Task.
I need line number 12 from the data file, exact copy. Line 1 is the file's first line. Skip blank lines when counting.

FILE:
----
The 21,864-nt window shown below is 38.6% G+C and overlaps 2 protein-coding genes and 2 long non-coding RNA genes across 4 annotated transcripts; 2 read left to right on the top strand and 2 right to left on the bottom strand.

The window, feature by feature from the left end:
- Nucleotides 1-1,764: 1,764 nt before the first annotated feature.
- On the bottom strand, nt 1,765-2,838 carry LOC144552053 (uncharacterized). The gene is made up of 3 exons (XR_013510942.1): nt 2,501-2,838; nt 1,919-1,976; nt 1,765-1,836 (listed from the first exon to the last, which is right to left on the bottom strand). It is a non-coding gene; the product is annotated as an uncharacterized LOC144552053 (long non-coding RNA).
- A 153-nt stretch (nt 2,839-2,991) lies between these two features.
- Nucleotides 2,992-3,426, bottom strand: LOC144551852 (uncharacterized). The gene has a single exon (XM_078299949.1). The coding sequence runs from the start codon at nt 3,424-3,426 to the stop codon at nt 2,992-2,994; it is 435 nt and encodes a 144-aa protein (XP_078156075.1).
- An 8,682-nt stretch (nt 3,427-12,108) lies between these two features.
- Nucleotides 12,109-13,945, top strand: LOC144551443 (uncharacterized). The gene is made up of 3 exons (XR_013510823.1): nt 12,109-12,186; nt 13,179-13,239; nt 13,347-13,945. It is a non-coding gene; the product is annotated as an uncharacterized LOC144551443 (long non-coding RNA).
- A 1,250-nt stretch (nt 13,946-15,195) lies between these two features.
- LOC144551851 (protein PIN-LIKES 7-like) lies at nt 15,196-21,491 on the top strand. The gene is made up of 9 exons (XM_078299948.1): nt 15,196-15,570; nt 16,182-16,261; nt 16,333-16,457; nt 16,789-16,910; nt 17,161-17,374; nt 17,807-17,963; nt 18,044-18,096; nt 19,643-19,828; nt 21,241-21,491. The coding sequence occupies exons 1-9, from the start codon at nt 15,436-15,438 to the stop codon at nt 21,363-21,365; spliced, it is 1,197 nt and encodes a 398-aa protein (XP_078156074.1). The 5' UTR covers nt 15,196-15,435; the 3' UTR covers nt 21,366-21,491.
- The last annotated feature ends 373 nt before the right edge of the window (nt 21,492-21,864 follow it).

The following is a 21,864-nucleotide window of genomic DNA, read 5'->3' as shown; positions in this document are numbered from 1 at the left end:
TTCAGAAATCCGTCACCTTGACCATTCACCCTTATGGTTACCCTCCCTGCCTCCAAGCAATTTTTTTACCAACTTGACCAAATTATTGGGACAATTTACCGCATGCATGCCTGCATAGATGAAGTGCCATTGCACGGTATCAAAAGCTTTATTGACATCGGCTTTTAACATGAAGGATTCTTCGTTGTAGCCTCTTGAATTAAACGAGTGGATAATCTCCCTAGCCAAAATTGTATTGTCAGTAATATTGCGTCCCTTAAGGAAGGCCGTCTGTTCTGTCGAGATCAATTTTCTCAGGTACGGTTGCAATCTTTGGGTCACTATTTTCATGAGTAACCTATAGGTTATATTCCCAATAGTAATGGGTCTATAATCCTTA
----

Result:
The following is a 21,864-nucleotide window of genomic DNA, read 5'->3' as shown; positions in this document are numbered from 1 at the left end: